Sometimes the process is easy, while other times it may take a bit of exploration before finding the right sketch (see the Teela image). I look at the models, scenes from the cartoon, and promotional materials to capture a certain style in the way the characters moved. We also decided to slightly push things a bit in terms of their poses. Nothing that would deviate from the cartoon too much, but just that extra movement or gesture that help make each statue really unique.
4. What part of designing Masters of the Universe statues do you find the most challenging?
The bases can be a real challenge. They are such an integral part of the statues, and a lot of thought goes into their unique designs. Some, like He-Man, can be an iconic piece of background from the cartoon series. For other characters, we really had to look at the cartoon and find cool ideas that would make sense for the characters, like elements from episodes they were featured in, and that are executable in the relatively tiny space we have to work with.
5. Were any of your previous work experiences helpful in designing the statues?
Absolutely! The work I did on the Masters of the Universe and Princess of Power DVD boxsets in 2005/2006 was a tremendous help. That experience taught me a lot about Filmation and got me accustomed to execute art in that style and understand it. But all the jobs I did brought something: Six years as a toy designers really help you visualize a 3d object and what is cool as a product. And my experience in comics helped too with creating exciting poses that are telling a story in their own and in making quality sketches that are a clear guide for the sculptor.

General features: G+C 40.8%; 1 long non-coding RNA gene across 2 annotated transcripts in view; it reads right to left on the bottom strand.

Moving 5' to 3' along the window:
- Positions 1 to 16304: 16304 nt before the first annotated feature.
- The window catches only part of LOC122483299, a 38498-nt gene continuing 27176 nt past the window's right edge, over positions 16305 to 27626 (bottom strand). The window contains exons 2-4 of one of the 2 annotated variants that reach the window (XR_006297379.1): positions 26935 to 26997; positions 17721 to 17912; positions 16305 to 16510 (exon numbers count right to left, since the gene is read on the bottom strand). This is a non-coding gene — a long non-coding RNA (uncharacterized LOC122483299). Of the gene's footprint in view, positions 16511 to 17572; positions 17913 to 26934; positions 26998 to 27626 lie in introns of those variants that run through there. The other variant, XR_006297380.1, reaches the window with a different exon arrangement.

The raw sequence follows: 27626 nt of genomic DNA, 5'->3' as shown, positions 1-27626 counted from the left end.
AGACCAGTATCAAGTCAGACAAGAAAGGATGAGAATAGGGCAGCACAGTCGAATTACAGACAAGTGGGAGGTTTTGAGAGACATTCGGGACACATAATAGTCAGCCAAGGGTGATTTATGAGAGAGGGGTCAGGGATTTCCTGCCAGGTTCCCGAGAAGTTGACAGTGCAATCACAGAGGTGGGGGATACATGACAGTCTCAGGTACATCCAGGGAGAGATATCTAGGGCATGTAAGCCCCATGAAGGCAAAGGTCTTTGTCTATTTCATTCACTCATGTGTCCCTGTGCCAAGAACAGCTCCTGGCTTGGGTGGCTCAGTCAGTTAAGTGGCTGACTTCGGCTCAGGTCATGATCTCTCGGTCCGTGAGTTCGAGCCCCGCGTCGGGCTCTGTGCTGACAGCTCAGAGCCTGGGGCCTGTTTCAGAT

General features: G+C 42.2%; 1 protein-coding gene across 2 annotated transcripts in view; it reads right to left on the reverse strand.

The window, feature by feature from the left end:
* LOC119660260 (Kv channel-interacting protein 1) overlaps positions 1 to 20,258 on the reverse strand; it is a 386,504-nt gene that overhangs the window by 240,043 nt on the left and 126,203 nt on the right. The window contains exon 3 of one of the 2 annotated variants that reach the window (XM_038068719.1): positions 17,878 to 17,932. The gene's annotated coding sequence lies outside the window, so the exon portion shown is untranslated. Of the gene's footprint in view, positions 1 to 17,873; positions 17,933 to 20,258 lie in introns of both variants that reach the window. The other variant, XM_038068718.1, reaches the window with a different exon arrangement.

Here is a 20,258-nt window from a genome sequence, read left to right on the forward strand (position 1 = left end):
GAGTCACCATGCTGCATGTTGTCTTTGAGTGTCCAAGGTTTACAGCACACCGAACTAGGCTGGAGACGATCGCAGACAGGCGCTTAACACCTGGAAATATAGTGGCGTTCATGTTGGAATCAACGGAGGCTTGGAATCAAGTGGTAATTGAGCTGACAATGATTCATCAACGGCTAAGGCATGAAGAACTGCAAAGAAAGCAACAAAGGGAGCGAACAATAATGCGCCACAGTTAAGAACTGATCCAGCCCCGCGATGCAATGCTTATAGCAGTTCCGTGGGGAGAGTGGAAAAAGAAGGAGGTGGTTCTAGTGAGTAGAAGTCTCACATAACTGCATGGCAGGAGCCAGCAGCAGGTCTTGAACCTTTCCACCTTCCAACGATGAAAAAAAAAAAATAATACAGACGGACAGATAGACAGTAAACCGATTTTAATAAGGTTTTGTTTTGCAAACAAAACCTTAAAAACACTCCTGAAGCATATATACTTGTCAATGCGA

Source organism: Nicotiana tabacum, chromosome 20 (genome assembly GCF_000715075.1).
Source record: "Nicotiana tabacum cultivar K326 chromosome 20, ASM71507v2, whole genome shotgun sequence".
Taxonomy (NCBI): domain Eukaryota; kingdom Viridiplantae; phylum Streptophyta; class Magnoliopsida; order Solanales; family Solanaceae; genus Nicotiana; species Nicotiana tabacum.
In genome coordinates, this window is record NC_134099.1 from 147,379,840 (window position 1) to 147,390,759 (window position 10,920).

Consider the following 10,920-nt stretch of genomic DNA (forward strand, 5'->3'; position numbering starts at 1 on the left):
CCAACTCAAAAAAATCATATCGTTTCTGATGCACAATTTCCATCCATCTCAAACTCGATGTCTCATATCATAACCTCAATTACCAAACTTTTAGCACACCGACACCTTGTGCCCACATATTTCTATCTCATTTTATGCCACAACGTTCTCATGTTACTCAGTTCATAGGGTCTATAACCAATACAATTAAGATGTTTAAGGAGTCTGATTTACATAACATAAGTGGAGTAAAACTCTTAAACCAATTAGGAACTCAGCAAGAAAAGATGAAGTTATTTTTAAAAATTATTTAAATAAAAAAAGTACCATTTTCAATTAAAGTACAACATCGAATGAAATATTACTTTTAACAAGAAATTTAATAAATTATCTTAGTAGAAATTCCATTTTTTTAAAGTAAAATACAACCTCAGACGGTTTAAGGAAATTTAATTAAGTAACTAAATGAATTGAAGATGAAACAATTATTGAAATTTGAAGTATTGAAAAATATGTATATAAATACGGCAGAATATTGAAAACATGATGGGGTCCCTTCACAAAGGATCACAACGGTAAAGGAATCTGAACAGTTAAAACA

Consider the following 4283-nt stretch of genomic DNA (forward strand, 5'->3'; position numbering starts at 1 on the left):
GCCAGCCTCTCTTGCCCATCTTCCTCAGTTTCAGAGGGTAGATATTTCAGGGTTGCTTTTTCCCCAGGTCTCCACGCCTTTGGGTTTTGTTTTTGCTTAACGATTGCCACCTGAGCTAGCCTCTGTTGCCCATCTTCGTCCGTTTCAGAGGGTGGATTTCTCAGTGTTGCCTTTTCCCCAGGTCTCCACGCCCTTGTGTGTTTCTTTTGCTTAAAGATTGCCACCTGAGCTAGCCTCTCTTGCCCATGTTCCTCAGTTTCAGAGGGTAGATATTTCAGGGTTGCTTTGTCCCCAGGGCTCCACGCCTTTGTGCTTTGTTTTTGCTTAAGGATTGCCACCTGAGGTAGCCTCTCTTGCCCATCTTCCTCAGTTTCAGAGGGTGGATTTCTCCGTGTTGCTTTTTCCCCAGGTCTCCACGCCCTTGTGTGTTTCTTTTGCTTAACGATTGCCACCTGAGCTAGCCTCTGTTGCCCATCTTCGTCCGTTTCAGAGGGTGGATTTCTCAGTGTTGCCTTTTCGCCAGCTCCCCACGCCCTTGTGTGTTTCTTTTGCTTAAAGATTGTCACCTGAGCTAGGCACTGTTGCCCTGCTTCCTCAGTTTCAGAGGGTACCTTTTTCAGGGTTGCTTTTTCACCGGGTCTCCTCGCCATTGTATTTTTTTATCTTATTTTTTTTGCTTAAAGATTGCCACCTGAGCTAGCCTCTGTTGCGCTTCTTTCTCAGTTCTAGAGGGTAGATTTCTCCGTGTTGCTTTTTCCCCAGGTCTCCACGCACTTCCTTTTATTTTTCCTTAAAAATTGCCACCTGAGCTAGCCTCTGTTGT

6. Do you have a personal favorite character from MOTU that you would like to see made as a statue?
I was lucky to have got most of my favorite characters already sculpted or in the process of being sculpted already, but if I could add one to the mix, it would be Filmation Mantenna. I love that goofy guy! For the mixed media statues, I’d love to have a badass Teela, where we could really enhance all the armor elements and bring back some of the cool details sketched by Mark Taylor.
7. What are you most proud of with the statues you worked on so far?
From a pure artistic point of view, I would say Teela. Her design was very challenging for me, and required a lot of sketches. There was a moment I rotated a leg in a specific way, and all of a sudden I had exactly what I wanted. That was great for me. As a statue overall, I think the Sorceress. Thanks to Eamon that kept asking me, we did that extra tweak in the pose I was mentioning above. She is still in her classic pose, but she’s just a tad more sensual and interesting. The Sorceress also has a majestic design to begin with, so with that added detail I knew we had a winning product, and fans seemed to really appreciate it! I’m also very proud of the trust Jerry and his company put in me. He believed in my skills and knowledge of the MOTU world, and gave me a chance to stretch those skills in what was a relatively new experience for me. I will always be grateful to him for that.
Many thanks to Emiliano for taking the time to answer our questions. Come back on Monday for Part 3 of our PCSC interview series, featuring designer Eamon O’Donoghue.